A Place to Paws: Tips for Creating the Perfect Pet Room

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When Terri Shavers remodeled her New Mexico home, her dogs got a room of their very own. Goodbye, mudroom. Hello, pet room—complete with a dog shower, automatic doggy door, and a water bowl that refills automatically (though her border collie still prefers to drink from the toilet).

“We added them to our remodeling plan because the dogs own us and they told us to,” she laughs.

Shavers is far from alone in creating a pet-first space in her home. From builders offering pet suites to interior designers turning unused spaces into pet paradises, rooms in many homes are literally going to the dogs (and cats). Because, hey—you have a favorite room in your home, so why shouldn’t your pet?

So if you’re thinking about joining the pet room revolution, here are a few things to consider.

  • Why create a pet room?

    pet room built in bath

    Because your pets are part of your family. They can go wherever they want in your home, but there are times when they’ll be most comfortable in their own room (just like your kids). Pet rooms are great if you’re at work and still housetraining your puppy. They also provide a sanctuary for older pets that need more rest—so you can be as loud as you need to without disturbing them. Plus, you can give pets a time out from each other while providing a cozy place to relax. Or, they just want a room where they can play fetch on a rainy day.

    Pet rooms are also great for when company comes.

    Designer Shannon Ggem’s clients use their pet rooms when they have friends or family over, and when plumbers or electricians are at their home. “It’s a quiet place for the dogs to feel safe,” she says.

  • What do you put in a pet room?

    No matter how fancy or functional you make it, a pet room allows you to keep all your pets’ stuff in one place: a bed; a basket of toys; storage for food and meds; bowls; and hooks for leashes. Easy access to water is essential. And, so is a spot for lounging and looking outside.

    Then, you can focus on the extras. Interior decorator Susan Hayes created a dog room for a Mansion in May project that featured a handcrafted metal dog bed, a fireplace, and a most regal painting of a dog. Nice, if you have a mansion. But if you don’t, Hayes suggests creating rooms that are livable.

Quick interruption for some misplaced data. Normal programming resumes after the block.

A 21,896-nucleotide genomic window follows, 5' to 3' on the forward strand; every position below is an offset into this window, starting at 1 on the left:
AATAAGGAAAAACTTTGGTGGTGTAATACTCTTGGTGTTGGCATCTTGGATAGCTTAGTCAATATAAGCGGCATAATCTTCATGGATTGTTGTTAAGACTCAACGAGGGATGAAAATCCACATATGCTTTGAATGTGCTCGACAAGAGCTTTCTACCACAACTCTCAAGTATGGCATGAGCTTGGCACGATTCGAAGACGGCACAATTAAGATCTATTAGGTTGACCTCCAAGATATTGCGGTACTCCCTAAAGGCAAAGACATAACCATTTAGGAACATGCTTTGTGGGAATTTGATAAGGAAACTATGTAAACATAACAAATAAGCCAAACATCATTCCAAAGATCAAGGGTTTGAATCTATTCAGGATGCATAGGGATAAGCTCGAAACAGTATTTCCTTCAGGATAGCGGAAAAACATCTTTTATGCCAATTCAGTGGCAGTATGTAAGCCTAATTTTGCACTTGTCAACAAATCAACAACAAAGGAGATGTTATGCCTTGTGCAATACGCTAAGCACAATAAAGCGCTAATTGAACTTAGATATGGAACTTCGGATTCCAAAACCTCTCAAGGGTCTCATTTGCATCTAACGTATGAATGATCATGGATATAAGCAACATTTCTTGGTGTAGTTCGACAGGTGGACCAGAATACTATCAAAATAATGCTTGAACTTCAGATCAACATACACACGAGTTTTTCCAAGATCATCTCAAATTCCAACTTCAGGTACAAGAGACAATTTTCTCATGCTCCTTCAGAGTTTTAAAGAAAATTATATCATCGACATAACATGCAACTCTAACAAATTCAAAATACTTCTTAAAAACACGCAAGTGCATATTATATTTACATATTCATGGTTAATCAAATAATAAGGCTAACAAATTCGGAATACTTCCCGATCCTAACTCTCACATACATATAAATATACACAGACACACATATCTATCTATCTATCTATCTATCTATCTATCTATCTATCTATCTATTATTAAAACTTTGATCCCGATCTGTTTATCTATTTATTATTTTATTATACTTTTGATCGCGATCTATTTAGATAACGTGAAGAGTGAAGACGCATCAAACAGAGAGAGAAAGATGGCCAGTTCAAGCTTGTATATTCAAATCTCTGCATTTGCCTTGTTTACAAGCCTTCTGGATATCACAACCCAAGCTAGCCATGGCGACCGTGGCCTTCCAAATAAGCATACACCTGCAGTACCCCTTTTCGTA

“Pick fabrics that stand up to pets,” she says. “Keep it simple and functional. But simple doesn’t mean it can’t also look great.” Hayes suggests warming up the room with carpet and making sure it and everything in the room is easy to clean.

    Another great addition is a dog-wash station, says designer Carla Aston. “Whether it’s a tiled shower area or a large, deep sink for smaller pets, having a place to bathe an animal that’s not where you wash dishes or yourself is fabulous,” she says. “I’ve had clients whose dogs love to dig and roll in the dirt—my own included—and need a daily rinsing. Don’t forget the hook for attaching the leash so they don’t escape their bath!”

  • Where do you put a pet room?

    Like Shavers and her converted mudroom, think of how you can repurpose an existing room. When Ggem revamped an LA home for an empty nester couple, she transformed an unused bedroom into a dog/yoga room. She used cool blues and greens for the bed and bowls, taking the doors off a built-in desk and installing a dog door underneath, and lining the shelves with dog snacks and yoga blocks. There’s even a bust of a bulldog for good measure.

    Also, remember your pets won’t stay young forever, so choose a room with aging in mind. “Right now, my shower is upstairs, and it’s getting hard for my mastiffs to climb up there,” says pet lover Sea Stipe. “I wish I’d put carpet in the pet room. As the dogs get older, the hard floors are hard on their hips, and they slip while struggling to get up.”

    Pet rooms should provide easy access to the outdoors, as well. “I always install pet doors that I can easily hide,” says Ggem. “Because I’ve seen a lot of pet doors, but I’ve never seen a beautiful one.”

    Look for rooms full of natural light that don’t get too hot or cold.

  • Won’t a pet room smell?

    Not if you create it with pets in mind, using washable fabrics, carpet and cushion that reduce pet odors, and luxury vinyl flooring that’s a cinch to clean. Ggem has designed pet rooms with doors leading to an outdoor structure that houses the litter box. “One family’s pet accessed the door by jumping onto a nightstand that led to what used to be a henhouse,” she says. “When the homeowner changed the litter, he did so outside, at counter height.”

    Wash all bedding and linens in a simple mix of an oxy-powered laundry detergent and a quarter cup of apple cider vinegar. And use a pet stain remover that ensures smells are really done, to discourage pets from revisiting that same spot.

From mudroom to mutt room. Want flooring that can really stand up to a pet room? We’ve got that.

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